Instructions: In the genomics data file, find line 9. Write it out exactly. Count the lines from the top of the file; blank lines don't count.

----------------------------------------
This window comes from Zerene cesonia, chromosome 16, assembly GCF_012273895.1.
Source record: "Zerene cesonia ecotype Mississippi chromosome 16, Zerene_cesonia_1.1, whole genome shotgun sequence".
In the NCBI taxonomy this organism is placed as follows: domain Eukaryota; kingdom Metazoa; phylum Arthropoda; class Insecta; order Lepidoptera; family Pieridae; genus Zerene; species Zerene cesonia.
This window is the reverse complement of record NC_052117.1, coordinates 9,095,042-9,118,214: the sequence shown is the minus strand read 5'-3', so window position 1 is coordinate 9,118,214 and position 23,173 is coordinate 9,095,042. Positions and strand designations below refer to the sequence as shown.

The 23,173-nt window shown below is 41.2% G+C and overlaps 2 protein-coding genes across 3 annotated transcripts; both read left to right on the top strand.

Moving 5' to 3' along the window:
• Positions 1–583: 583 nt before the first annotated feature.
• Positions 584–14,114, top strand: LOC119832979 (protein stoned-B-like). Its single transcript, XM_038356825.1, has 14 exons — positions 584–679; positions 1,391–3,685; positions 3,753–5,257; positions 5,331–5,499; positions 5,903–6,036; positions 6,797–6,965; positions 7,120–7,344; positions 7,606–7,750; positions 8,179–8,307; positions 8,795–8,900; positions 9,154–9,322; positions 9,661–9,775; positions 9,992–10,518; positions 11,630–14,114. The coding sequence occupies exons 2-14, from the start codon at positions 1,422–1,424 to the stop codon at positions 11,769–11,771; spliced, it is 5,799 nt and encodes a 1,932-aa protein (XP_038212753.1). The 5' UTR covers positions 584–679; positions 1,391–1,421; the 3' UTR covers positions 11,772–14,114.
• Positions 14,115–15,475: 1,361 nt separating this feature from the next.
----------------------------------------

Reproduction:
• Positions 14,115–15,475: 1,361 nt separating this feature from the next.